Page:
And as I ran I noticed
the cheering crowd 
grow thinner.

And then, 
one day,
the finish line came into sight.

I looked about,
and was shocked to see
that there were few onlookers,
no cheers,
just silence,
and just me.

Vision blurring, 
I continue racing, 
to where ..... 

I do not know.


EAS

For those of you interested in sketches and paintings, instead of my ramblings, here are a few sketches and paintings recently completed and being considered for a new book:-



Pattersons Bay Island                  Pen & Ink Study



Oxtongue Lake       Watercolour painting   2017



Pattersons Bay Island   Oxtongue Lake          Watercolour Painting 2017











Monday, 13 March 2017

EXPLORING THE WEST 1999 (Part Three)

It was a long drive, a total of 3,100 km, to get to Waterton Lakes National Park in Alberta, but it was well worth the effort. The park is quite unique, lots of wildlife and incredible scenery. We had many sightings of bears, fortunately Black bears as opposed to Grizzlies. I say fortunate as, by the time that we arrived we had become a bit paranoid about Grizzlies, having read that a couple of weeks before our arrival a poor chap living in Pincher Creek had the misfortune of having an encounter with a female grizzly, with cubs. He survived, but had suffered severe life threatening, disfiguring, injuries.

Actually, we weren't the only ones a bit paranoid. While there we went on a loosely organized hike up into the mountains to an alpine lake. I say loosely, as it involved our taking a boat ride to the trailhead on the opposite side of the lake, then together with seventeen other hikers, we were pointed to the trail and warned to be back for the return trip at 5:30 pm, and left to fend for ourselves. Many wore bells, and had whistles, to warn bears on the trail ahead of our coming. Unfortunately, bells and whistles don't really work to alert bears. Both bells and whistles could have the opposite effect. The bears prey on marmots that whistle warnings, and bells are simply a noise that should be investigated. The best way to warn bears of your presence, so that they're not surprised and can get off the trail before you arrive, is to simply talk, or sing. For the first few miles of the hike Sandy and I talked and sang songs (badly), then like many married couples who have been married for 30 years, we ran out of things to talk about, and simply walked in silence with the odd call to possibly alert a bear of our presence. Happily, it seems to have worked as we survived the hike, and arrived back at the trailhead before 5:30 pm for the return boat ride.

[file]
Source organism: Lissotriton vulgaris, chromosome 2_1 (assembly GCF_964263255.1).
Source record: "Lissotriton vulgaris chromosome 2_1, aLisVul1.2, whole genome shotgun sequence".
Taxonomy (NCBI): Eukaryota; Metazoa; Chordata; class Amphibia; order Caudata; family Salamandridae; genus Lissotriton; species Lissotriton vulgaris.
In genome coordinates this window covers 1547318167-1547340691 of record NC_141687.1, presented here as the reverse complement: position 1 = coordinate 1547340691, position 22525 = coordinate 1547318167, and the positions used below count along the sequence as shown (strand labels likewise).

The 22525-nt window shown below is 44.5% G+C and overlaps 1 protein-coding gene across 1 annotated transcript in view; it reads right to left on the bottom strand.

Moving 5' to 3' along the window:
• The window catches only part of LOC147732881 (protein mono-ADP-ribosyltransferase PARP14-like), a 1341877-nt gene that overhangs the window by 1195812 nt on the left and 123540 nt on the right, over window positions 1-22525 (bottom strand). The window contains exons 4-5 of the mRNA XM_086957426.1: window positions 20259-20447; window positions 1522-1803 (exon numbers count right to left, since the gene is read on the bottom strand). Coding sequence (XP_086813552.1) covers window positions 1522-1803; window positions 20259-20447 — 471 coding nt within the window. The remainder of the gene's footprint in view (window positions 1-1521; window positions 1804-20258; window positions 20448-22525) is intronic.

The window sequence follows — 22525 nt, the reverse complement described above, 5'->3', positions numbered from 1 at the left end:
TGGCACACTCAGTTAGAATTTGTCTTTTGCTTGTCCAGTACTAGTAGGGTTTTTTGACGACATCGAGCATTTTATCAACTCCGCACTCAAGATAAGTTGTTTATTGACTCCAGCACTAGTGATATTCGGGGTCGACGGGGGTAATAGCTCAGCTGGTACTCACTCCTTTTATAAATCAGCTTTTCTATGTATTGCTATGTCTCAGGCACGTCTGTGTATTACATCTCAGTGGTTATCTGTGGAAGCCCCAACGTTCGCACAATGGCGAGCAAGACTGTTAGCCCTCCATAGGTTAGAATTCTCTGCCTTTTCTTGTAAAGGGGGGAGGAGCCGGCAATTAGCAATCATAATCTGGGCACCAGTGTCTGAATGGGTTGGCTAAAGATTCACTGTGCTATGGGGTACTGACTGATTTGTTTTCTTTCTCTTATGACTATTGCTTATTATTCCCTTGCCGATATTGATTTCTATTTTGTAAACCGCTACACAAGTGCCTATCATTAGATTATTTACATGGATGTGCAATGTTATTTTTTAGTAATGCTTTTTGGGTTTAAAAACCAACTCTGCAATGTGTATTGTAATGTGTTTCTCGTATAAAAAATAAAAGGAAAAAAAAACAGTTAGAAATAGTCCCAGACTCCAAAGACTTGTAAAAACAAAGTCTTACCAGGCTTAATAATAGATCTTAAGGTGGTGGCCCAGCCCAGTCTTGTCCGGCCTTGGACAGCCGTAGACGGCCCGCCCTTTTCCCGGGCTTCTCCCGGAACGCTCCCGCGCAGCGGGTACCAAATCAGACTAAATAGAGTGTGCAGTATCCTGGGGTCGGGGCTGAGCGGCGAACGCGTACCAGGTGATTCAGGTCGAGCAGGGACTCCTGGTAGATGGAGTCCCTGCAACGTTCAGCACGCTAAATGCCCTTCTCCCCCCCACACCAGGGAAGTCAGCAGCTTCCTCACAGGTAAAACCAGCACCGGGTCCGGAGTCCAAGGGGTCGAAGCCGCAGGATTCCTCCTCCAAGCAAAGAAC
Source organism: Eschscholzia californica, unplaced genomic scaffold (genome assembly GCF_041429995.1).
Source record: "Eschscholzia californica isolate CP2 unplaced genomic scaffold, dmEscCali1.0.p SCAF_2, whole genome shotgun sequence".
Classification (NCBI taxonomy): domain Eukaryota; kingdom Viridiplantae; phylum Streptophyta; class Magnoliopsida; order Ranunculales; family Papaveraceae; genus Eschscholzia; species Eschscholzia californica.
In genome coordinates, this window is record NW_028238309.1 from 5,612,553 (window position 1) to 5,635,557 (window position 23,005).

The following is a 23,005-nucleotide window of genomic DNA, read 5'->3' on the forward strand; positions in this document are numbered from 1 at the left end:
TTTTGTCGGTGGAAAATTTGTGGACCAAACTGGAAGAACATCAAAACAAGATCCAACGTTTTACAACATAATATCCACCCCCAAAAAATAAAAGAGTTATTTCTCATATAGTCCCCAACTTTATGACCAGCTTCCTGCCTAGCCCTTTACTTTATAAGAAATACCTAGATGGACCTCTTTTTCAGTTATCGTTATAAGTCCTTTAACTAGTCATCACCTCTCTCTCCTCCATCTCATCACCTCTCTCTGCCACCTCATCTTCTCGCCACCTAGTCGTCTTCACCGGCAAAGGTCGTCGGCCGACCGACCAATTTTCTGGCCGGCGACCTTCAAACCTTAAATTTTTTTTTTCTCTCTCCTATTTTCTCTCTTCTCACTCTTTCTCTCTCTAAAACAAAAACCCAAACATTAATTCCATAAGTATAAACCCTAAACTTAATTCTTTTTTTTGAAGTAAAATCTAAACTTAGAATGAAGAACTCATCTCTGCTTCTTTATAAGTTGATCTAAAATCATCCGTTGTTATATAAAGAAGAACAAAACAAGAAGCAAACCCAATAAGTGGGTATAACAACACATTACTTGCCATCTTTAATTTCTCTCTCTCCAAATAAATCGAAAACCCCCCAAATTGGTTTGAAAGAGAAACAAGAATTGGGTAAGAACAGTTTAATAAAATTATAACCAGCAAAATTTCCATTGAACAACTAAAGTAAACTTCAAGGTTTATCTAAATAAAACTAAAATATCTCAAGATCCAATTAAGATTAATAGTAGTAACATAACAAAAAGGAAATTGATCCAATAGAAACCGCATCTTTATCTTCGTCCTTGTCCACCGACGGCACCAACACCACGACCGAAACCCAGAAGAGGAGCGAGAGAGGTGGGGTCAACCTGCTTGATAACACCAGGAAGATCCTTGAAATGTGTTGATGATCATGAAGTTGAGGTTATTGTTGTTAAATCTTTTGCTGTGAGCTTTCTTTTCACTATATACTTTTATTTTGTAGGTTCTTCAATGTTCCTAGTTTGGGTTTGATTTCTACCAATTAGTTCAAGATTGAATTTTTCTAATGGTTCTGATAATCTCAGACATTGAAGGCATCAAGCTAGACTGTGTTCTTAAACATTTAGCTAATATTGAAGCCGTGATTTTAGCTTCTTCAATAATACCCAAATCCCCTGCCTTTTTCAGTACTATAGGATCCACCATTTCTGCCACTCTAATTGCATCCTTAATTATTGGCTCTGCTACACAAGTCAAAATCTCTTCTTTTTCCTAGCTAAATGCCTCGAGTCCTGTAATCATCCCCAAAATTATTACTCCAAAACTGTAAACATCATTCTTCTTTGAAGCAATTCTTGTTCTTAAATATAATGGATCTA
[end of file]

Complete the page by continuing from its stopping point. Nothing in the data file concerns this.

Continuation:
I can't help but stress the importance of sketching, and making notes. Looking at my sketches, and reading my notes made 18 years ago, memories, wonderful memories, come flooding back. I remember the strong, almost gale force, winds sweeping down the lake,  an encounter with a coyote while hiking a trail that led across a mountain meadow, but most of all the quiet and solitude enjoyed while hiking in the mountains.

By the time we arrived in Waterton Lakes I was getting over the fear of sketching landscape in the presence of others. It's a real problem for beginners, the idea that someone might come along and look over your shoulder, and make a disparaging remark. Once you get used to the idea that a sketch is simply a sketch, important yes, but not really an exhibition piece of art, you become comfortable sketching just about anywhere.

















































As my notes mention, after leaving Waterton Lakes National Park we travelled to Grasslands, then a Provincial Park, now a National Park. Grasslands proved to be a most wonderful experience. Sandy and I are ardent bird watchers and Grasslands and its surrounding area is a birder's paradise. We observed an incredible number of species including Prairie Falcon and Burrowing Owls. We stayed at The Convent, a marvellous property run by incredible hosts, once a Convent and Catholic school it was saved days before it was to be torn down, and turned into a Bed & Breakfast. From there we travelled home stopping briefly at Lake Superior Provincial Park to make a few sketches.
 A marvellous trip, and a wonderful experience.






Grasslands National Park          Watercolour Field Sketch